Entrance to the heirloom orchard at Coogan Farm, where you can wander amongst over two hundred revived pear and apple trees. Photo by Mark Starr.
Topography is an important part of the success and survival of a landscape. Besides being situated on the Eastern side of the Mystic River by fertile marshes and forest, the land here benefited from what local historian Rudy Favretti called “good slopes and airflow” that made it fitting for grasslands and meadows used for pasture and fruit trees. Probate records as far back as the late 1770s indicate that pastureland and orchards were part of the acreage to be sold and noted the presence of stone walls on the property.
In Euro-American history, the farm was once a part of a large land grant, eventually compromising 500-acres, to Captain John Gallup in the mid-1600s (https://gallupfamilyassociation.org/) for military service rendered against the Pequot Nation in what was known as the Pequot War. Historical accounts also provide evidence that both John Gallup, Sr. and the son of the same name, identified the body of John Oldham, an English trader slain at Block Island. This pivotal discovery provoked tensions leading to the attack on the Pequot Fort or what is known as the Battle of Mystic occurring on May 26, 1637. Captain John Gallup would later lose his life leading troops into Narragansett territory in 1675 during the Great Swamp Fight in Kingston, RI– perhaps considered even more brutal than the Battle of Mystic causing massive loss of life and further erasure of indigenous homeland. For more than a century beyond these tragic consequences of colonialism, the farm remained in the possession of the Gallup family and was cultivated as cherished landscape as it had been before by the Pequot Nation.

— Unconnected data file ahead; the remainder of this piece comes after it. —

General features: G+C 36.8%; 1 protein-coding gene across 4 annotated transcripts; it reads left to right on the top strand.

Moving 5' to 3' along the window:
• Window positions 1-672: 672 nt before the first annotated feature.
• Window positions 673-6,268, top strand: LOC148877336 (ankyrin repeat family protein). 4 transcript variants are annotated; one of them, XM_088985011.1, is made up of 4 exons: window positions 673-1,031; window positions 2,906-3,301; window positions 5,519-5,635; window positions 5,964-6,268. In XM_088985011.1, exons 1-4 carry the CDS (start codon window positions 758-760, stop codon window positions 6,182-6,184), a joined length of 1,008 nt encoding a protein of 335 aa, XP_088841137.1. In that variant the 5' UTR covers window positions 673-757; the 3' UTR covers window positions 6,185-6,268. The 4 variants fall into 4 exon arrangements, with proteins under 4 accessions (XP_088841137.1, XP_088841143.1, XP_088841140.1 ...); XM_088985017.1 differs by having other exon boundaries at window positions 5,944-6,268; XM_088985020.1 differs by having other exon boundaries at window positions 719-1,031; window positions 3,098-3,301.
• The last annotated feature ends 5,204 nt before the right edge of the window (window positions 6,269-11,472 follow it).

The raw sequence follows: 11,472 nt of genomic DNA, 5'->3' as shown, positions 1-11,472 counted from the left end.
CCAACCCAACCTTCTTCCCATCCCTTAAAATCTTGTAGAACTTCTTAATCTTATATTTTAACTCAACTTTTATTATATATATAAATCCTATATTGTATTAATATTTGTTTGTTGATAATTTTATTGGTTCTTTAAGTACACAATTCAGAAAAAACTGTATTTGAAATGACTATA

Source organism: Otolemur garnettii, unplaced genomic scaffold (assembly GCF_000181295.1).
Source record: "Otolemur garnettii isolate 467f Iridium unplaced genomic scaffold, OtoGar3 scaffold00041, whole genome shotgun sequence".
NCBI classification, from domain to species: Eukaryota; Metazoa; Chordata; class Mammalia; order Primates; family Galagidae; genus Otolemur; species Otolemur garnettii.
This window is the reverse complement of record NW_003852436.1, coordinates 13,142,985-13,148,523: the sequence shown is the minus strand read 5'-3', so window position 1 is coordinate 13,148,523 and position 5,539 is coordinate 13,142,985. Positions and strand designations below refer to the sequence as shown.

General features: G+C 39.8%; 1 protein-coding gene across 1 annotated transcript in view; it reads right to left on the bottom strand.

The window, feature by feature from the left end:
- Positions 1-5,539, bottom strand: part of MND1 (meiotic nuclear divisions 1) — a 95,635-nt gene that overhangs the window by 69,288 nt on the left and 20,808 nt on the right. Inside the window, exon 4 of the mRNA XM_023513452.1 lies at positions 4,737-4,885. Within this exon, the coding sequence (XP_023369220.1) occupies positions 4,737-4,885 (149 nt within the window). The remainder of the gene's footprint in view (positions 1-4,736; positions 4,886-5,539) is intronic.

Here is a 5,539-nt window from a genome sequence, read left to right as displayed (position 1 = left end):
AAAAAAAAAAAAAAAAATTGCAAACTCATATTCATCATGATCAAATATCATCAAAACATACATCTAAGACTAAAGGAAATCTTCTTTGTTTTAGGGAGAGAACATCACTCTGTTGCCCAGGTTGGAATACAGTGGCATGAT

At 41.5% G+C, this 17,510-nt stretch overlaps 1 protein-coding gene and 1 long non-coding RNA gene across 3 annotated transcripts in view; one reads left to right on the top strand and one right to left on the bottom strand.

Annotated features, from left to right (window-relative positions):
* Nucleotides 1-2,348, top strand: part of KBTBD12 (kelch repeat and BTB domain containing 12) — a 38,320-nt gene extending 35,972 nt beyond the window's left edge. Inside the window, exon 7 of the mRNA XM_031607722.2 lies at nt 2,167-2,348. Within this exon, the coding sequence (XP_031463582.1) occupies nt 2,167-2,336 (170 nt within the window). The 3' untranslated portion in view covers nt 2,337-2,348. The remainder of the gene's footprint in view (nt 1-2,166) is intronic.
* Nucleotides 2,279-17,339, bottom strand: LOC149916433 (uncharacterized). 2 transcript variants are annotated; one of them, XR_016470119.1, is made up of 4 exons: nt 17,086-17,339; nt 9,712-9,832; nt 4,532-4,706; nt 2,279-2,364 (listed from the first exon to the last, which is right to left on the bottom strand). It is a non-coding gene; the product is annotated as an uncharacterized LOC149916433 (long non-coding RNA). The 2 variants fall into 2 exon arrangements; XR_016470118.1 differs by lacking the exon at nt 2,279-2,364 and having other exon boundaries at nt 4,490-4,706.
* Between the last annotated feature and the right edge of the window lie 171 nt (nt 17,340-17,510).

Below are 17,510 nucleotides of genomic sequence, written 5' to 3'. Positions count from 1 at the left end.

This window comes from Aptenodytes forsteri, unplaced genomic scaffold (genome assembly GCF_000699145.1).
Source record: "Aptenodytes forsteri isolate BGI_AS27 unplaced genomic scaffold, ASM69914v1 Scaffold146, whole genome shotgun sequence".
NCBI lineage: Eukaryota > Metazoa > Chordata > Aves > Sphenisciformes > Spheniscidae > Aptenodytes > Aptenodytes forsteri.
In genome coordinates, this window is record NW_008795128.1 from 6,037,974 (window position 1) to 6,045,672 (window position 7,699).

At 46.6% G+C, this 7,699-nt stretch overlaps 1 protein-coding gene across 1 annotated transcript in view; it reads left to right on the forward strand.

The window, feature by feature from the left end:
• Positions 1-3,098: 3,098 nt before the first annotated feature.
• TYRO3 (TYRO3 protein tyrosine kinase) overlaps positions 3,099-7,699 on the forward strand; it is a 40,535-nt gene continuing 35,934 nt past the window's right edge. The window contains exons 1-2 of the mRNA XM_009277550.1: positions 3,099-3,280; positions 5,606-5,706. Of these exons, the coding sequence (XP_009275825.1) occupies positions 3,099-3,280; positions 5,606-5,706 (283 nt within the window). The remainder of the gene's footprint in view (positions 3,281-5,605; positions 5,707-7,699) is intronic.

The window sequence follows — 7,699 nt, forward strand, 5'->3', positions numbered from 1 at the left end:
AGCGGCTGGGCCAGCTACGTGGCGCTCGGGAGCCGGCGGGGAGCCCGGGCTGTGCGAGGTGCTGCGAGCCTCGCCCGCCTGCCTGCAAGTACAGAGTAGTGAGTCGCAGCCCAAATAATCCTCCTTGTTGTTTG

Following the route of the tour, the Gallup Orchard is signed off the main loop around the farm accessed by heading up the hill beyond the Craig Floyd Giving Garden. Here you may choose to meander through the side trails of the heirloom orchard with approximately 15 acres of apple and pear trees– some descended from the original 19th-century roots and others grown as seedlings from generations long past and of unique variety. The Nature Center is restoring the health of this orchard while creating habitat where pollinators and wildlife can continue to thrive.
The dwellings previous to the current farmhouse at 162 Greenmanville Avenue would have been somewhere in this area and are alluded to in historical records. Identification of exact locations of these structures remain unknown. Further archaeological excavations could lead to the discovery of artifacts of Euro-American significance as well as that of the indigenous peoples prior to Euro-American contact. The possible layers of learning that lie beneath this preserved landscape are astonishing and of the utmost value to our future understanding of shared stories of land and people.